Where are We Today and How Did We Get Here?.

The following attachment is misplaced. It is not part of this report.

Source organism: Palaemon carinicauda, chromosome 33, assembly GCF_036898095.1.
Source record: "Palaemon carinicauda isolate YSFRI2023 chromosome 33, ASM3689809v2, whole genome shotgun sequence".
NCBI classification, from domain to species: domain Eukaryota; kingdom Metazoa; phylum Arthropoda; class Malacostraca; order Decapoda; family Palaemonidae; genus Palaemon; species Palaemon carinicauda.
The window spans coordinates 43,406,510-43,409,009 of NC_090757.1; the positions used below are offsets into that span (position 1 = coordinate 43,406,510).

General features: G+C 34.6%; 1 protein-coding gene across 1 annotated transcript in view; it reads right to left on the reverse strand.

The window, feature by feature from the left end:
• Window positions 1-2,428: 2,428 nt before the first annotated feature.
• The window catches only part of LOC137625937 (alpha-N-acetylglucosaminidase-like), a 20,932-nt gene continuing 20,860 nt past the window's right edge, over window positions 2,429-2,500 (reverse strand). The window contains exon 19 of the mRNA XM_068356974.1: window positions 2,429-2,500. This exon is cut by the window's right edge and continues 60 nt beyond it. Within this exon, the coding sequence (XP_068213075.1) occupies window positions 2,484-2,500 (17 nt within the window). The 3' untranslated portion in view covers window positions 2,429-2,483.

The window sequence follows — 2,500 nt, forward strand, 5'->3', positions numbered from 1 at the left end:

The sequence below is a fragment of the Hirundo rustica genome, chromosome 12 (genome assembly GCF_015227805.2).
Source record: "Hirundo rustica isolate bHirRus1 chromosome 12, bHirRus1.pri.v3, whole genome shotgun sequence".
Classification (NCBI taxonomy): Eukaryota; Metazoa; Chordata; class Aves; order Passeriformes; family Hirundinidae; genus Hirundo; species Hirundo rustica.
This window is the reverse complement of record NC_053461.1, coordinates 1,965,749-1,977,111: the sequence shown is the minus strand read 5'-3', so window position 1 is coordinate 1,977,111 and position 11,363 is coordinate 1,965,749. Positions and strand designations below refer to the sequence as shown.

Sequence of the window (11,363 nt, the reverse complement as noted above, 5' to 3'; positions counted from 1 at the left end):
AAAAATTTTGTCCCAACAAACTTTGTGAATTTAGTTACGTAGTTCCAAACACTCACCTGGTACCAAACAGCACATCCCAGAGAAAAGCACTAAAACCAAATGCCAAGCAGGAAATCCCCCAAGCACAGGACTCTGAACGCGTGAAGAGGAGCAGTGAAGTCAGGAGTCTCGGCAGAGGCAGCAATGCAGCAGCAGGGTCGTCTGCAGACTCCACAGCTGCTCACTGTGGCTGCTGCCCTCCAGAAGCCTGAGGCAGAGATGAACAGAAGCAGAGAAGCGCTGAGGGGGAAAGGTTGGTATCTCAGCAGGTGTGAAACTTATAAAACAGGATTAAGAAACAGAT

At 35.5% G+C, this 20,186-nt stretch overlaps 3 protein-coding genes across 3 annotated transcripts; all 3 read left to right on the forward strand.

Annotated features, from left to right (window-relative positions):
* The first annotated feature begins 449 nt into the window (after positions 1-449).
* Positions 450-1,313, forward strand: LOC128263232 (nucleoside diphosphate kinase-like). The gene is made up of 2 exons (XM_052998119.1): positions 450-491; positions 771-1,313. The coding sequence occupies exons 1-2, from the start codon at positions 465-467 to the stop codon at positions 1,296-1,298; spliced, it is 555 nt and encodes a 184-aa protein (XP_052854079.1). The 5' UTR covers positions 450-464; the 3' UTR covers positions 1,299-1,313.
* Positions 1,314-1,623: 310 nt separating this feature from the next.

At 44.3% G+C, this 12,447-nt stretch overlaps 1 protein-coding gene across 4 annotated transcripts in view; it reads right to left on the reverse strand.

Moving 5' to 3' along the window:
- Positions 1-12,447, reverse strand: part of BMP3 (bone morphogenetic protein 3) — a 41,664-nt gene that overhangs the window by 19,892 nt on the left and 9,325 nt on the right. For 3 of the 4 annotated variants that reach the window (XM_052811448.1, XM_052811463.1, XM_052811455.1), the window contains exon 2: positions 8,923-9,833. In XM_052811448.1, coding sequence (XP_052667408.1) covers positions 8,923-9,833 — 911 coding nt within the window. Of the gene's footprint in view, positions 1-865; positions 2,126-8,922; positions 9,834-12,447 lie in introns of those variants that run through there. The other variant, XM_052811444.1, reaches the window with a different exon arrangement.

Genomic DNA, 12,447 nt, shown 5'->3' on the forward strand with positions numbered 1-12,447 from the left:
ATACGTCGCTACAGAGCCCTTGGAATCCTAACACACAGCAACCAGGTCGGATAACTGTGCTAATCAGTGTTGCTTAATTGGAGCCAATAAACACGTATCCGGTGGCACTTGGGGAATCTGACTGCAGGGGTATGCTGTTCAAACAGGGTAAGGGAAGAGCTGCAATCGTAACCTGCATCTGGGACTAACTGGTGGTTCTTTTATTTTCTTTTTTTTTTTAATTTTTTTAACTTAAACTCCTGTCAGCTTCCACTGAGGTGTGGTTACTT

The typical American citizen knows very little about American foreign policy. I realize that is a very broad, general statement. Nevertheless, it is true. Its not that the typical American isn't capable of understanding American foreign policy, but rather that we choose not to. The typical American takes a more domestic approach to life. As a rule, we are born, we live, and we expire without ever leaving American soil. When we die we leave younger generations of children and grandchildren to repeat the cycle. We take so many things for granted. We have the right to participate in the electoral process to choose our country's leaders. We have the freedom of speech and press. We have the right to live where we choose. We can choose to pursue higher education or we can choose otherwise. We have the luxury of determining the profession or occupation we practice in life. We can even choose, as most Americans do, to ignore the role that American foreign policy plays in our ability to enjoy such freedoms. We have had this option for generations. However, with the terrorist attacks of September 11, 2001, on the World Trade Center in New York City and on the Pentagon in Washington D.C., Americans are taking a more in-depth look at our foreign policy. It has become obvious to many Americans that what is taking place on foreign soil has a very real impact upon what takes place on American soil. Armed with this knowledge many Americans are now formulating their own opinions of what our foreign policy should be. Many Americans want to know how we arrived at our present foreign policy. An evening in front of his television set watching his daily dose of world news from CNN or MSNBC or some other news station tells the typical American that we are engaged in global conflict. Within the past year or so we have invaded Afghanistan and removed the ruling Taliban from power.